Sherlock Holmes' Christmas Goose

Sherlock Holmes' Christmas Goose.jpg

Play Information
Rating: Dependable
Reading/Interest Level: Intermediate
Author: Paul T. Nolan
Anthology: The Big Book of Christmas Plays
Publisher: Plays, Inc.
Year: 1988
Pages: 14
Acts: 1
Estimated Runtime: 30 minutes
Number of Characters: 6
Cast Requirements: 6 male
Time Period: 1880s
Production Requirements: One period set location and period costuming and props.

The game is afoot in this adaptation of Arthur Conan Doyle’s The Adventure of the Blue Carbuncle. When a large hat and Christmas goose are discovered without an owner, Sherlock Holmes takes the challenge to return them. Using his powers of deduction, he discovers clues about the man purely from inspection of his hat. The goose, meanwhile, has been taken by the police commissioner to eat before it goes bad. The commissioner returns soon after to announce that a large blue diamond was found in the goose’s crop. Holmes lures the original owner of the bird, the butcher who sold the bird, and the criminal to his apartment. Using his well-known tricks for coaxing out confessions, Holmes discovers the criminal but, in the spirit of the holiday season, decides to let him escape.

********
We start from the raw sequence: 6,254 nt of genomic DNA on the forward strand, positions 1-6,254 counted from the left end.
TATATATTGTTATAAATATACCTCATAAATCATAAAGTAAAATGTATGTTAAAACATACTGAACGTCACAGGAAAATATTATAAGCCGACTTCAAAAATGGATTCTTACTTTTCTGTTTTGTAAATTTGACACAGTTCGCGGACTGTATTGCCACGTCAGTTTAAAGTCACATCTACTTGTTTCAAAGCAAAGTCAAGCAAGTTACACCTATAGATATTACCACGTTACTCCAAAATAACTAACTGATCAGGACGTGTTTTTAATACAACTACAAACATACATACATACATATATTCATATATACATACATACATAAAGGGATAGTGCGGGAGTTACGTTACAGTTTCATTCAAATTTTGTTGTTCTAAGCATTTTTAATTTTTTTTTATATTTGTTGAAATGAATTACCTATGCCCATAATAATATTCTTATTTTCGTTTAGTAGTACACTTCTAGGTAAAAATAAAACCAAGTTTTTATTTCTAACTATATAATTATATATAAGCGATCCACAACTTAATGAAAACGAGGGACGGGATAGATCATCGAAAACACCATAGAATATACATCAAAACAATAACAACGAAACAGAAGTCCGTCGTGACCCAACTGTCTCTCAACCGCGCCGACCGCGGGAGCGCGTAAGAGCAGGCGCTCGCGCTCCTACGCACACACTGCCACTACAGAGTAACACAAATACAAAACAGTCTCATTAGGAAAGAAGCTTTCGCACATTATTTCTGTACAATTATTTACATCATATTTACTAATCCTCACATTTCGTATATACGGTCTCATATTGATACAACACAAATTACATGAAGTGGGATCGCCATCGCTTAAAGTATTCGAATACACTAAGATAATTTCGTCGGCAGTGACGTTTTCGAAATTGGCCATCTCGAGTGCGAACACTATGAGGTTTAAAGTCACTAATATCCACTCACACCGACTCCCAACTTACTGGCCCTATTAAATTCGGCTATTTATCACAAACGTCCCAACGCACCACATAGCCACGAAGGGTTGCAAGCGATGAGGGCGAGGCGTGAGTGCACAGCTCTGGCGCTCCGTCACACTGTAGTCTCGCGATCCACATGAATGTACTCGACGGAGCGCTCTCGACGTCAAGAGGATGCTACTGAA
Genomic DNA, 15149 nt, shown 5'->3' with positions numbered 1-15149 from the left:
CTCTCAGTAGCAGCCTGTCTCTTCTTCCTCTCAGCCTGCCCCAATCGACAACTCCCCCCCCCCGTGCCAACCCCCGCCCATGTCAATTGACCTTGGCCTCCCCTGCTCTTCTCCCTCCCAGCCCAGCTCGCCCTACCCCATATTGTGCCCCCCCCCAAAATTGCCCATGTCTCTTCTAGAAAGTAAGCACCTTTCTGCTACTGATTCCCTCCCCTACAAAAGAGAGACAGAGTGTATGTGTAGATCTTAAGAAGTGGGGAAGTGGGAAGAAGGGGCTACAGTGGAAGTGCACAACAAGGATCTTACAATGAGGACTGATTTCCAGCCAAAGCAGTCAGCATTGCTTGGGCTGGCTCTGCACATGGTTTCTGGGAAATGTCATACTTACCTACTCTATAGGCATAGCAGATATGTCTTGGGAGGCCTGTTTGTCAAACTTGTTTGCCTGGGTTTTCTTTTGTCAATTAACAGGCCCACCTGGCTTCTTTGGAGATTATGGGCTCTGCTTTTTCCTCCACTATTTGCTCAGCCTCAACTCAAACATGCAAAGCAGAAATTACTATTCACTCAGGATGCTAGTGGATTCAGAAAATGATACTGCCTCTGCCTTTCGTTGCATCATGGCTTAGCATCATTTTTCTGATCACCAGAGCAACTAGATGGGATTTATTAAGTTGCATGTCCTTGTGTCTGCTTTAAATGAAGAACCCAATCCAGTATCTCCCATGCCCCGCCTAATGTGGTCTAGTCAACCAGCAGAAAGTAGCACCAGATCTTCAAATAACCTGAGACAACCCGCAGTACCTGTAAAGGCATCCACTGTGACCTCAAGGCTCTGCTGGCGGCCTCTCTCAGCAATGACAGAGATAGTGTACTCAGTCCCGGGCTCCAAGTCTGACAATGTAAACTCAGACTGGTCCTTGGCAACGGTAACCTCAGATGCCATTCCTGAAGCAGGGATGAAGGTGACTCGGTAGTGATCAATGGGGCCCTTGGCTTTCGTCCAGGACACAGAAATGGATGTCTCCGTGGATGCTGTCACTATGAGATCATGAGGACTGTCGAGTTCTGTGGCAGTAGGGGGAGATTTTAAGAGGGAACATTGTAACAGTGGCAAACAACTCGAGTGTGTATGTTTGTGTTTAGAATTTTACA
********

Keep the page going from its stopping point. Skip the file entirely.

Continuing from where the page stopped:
The classic characters of Holmes and Watson are present and strong in this Christmas play that doesn’t have much to do with Christmas, apart from taking place during the season. Older children who are familiar with the characters and stories will enjoy watching the mystery unfold. Younger children and those who are unfamiliar with Sherlock Holmes will likely be less interested and confused, as characters are mentioned but are sometimes never seen or don’t appear until the end. The play is set entirely in Holmes’ apartment with characters coming in and out. This is likely done to simplify set needs, but results in a static, uninteresting plot, lacking the excitement and action scenes usual in a Sherlock Holmes mystery. The play would be suitable for a theater company that wants to produce a quick and easy holiday show for older young audiences.